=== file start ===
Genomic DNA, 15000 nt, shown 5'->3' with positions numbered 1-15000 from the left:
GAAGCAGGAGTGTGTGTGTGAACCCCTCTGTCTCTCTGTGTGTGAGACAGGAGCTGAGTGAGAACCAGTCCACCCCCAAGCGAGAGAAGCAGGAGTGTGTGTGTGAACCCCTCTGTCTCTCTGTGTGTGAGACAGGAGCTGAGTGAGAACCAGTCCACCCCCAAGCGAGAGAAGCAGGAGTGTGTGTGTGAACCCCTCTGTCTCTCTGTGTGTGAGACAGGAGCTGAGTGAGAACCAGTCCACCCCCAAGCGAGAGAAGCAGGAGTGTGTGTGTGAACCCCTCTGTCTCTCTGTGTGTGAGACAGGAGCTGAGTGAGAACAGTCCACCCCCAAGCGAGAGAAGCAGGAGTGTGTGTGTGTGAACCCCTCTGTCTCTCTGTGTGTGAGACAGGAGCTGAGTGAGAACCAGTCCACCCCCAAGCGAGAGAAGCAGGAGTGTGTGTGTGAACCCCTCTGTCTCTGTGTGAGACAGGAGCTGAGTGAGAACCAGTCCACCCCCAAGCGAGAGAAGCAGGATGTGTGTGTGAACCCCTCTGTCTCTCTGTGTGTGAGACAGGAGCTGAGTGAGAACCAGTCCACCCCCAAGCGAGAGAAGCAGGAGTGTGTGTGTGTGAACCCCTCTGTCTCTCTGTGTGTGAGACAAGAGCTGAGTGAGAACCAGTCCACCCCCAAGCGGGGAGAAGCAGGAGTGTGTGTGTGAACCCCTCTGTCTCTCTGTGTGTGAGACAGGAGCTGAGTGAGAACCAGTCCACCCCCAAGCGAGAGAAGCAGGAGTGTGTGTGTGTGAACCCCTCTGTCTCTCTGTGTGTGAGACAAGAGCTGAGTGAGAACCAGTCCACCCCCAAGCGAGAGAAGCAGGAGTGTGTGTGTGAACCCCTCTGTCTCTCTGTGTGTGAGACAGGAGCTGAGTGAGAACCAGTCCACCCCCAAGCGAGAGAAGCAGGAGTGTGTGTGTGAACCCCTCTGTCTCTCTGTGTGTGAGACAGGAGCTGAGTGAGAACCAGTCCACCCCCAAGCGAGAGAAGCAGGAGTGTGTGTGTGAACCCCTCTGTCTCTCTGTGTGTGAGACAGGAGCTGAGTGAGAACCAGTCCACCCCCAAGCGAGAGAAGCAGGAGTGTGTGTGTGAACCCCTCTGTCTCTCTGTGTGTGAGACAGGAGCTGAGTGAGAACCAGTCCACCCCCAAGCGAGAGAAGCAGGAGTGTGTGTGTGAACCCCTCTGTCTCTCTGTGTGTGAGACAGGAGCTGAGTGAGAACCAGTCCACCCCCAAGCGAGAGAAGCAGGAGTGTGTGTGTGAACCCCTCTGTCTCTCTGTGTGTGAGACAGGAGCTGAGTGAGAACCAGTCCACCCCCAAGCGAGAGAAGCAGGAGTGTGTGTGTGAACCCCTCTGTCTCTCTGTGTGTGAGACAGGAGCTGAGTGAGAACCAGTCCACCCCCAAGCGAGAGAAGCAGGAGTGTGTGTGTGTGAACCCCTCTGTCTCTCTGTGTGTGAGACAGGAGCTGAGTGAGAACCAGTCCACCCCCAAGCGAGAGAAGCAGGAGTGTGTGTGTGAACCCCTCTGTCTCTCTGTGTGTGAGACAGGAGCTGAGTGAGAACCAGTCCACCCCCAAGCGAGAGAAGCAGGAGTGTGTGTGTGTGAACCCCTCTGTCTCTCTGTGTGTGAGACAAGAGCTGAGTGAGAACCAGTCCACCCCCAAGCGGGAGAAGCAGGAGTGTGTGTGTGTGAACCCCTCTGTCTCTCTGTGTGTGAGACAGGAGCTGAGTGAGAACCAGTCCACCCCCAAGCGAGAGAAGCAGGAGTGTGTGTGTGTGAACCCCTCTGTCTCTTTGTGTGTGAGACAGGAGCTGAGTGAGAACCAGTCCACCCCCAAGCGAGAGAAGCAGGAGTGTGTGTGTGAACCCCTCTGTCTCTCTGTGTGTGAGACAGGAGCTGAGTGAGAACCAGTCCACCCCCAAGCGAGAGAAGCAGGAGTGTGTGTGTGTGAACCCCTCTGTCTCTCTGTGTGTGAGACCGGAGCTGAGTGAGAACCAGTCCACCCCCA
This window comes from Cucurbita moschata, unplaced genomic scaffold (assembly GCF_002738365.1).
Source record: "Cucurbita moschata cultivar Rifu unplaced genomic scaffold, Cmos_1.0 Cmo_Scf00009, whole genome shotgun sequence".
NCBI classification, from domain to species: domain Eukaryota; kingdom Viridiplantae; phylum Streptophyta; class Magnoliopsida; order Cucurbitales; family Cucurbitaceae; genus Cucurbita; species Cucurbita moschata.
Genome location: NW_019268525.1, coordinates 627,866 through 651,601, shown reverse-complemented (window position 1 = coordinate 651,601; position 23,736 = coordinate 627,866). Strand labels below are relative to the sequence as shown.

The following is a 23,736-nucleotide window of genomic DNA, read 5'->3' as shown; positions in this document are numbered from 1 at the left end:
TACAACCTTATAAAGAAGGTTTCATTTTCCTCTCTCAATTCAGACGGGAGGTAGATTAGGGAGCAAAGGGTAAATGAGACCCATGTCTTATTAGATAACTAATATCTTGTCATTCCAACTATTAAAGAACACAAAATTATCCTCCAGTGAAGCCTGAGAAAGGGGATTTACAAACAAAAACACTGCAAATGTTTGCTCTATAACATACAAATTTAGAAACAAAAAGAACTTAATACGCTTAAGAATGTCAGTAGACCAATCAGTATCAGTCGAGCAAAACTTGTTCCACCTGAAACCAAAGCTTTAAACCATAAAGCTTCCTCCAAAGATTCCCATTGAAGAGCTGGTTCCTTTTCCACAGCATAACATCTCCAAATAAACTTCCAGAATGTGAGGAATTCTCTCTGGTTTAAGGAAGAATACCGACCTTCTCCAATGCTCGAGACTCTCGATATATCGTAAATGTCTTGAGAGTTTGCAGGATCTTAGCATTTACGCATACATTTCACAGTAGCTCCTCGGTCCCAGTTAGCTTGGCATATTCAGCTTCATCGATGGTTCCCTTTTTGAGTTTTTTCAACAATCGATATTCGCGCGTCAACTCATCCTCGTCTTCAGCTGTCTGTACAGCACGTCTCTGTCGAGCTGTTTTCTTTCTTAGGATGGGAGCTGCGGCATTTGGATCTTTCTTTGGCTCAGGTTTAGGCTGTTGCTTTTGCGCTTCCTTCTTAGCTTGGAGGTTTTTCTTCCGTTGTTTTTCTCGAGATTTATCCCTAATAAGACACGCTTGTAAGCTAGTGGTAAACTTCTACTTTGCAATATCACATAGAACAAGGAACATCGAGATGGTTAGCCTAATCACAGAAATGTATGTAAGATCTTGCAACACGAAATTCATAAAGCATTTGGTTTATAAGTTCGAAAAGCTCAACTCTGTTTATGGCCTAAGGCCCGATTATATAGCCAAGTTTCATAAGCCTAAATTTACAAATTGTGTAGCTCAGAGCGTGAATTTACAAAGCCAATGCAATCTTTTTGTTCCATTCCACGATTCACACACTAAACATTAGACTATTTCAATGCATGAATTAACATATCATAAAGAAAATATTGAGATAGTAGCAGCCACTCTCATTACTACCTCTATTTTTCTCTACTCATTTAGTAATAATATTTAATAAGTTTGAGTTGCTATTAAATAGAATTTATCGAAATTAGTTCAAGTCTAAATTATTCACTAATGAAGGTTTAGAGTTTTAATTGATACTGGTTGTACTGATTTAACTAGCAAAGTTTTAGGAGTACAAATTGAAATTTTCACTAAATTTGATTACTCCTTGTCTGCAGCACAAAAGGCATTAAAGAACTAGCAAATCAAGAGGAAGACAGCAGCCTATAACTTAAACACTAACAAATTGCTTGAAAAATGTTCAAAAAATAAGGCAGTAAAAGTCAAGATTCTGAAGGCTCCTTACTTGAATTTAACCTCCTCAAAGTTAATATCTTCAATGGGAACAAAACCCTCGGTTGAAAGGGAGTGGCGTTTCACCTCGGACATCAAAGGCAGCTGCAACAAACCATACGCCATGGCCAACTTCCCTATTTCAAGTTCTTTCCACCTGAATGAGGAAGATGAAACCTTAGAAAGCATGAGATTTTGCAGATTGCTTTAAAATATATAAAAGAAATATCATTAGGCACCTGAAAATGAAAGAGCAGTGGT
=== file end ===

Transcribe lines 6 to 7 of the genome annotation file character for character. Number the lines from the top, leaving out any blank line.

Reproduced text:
Genome location: NW_019268525.1, coordinates 627,866 through 651,601, shown reverse-complemented (window position 1 = coordinate 651,601; position 23,736 = coordinate 627,866). Strand labels below are relative to the sequence as shown.

The following is a 23,736-nucleotide window of genomic DNA, read 5'->3' as shown; positions in this document are numbered from 1 at the left end: